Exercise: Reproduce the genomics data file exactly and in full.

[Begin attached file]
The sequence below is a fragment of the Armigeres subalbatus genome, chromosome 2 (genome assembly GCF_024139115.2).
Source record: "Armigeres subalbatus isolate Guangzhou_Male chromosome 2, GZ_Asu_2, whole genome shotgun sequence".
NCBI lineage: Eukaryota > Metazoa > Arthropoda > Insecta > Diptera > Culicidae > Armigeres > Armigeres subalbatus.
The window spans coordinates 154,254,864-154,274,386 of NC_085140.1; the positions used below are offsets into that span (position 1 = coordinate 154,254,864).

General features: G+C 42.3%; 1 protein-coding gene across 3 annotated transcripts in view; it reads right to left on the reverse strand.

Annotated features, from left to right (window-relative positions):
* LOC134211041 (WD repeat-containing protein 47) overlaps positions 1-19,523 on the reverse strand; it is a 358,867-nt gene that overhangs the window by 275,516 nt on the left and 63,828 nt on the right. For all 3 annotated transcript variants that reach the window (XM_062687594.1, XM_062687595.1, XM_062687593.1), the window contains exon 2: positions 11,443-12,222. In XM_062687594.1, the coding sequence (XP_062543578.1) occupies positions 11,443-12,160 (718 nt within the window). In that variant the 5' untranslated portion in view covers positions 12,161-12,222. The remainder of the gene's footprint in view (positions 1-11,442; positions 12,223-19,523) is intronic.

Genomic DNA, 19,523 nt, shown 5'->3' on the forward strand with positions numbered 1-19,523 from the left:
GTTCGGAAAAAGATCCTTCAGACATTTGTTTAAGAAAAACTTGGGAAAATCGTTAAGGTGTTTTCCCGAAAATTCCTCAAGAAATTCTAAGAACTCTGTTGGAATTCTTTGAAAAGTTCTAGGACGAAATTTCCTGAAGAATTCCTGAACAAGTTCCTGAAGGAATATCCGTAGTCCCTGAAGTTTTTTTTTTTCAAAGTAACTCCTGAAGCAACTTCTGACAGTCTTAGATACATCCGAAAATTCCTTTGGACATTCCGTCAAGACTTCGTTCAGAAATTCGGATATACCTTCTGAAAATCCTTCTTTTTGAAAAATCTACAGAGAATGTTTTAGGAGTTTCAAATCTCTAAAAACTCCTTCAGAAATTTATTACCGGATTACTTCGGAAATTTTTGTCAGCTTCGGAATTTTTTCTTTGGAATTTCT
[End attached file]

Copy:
The sequence below is a fragment of the Armigeres subalbatus genome, chromosome 2 (genome assembly GCF_024139115.2).
Source record: "Armigeres subalbatus isolate Guangzhou_Male chromosome 2, GZ_Asu_2, whole genome shotgun sequence".
NCBI lineage: Eukaryota > Metazoa > Arthropoda > Insecta > Diptera > Culicidae > Armigeres > Armigeres subalbatus.
The window spans coordinates 154,254,864-154,274,386 of NC_085140.1; the positions used below are offsets into that span (position 1 = coordinate 154,254,864).

General features: G+C 42.3%; 1 protein-coding gene across 3 annotated transcripts in view; it reads right to left on the reverse strand.

Annotated features, from left to right (window-relative positions):
* LOC134211041 (WD repeat-containing protein 47) overlaps positions 1-19,523 on the reverse strand; it is a 358,867-nt gene that overhangs the window by 275,516 nt on the left and 63,828 nt on the right. For all 3 annotated transcript variants that reach the window (XM_062687594.1, XM_062687595.1, XM_062687593.1), the window contains exon 2: positions 11,443-12,222. In XM_062687594.1, the coding sequence (XP_062543578.1) occupies positions 11,443-12,160 (718 nt within the window). In that variant the 5' untranslated portion in view covers positions 12,161-12,222. The remainder of the gene's footprint in view (positions 1-11,442; positions 12,223-19,523) is intronic.

Genomic DNA, 19,523 nt, shown 5'->3' on the forward strand with positions numbered 1-19,523 from the left:
GTTCGGAAAAAGATCCTTCAGACATTTGTTTAAGAAAAACTTGGGAAAATCGTTAAGGTGTTTTCCCGAAAATTCCTCAAGAAATTCTAAGAACTCTGTTGGAATTCTTTGAAAAGTTCTAGGACGAAATTTCCTGAAGAATTCCTGAACAAGTTCCTGAAGGAATATCCGTAGTCCCTGAAGTTTTTTTTTTTCAAAGTAACTCCTGAAGCAACTTCTGACAGTCTTAGATACATCCGAAAATTCCTTTGGACATTCCGTCAAGACTTCGTTCAGAAATTCGGATATACCTTCTGAAAATCCTTCTTTTTGAAAAATCTACAGAGAATGTTTTAGGAGTTTCAAATCTCTAAAAACTCCTTCAGAAATTTATTACCGGATTACTTCGGAAATTTTTGTCAGCTTCGGAATTTTTTCTTTGGAATTTCT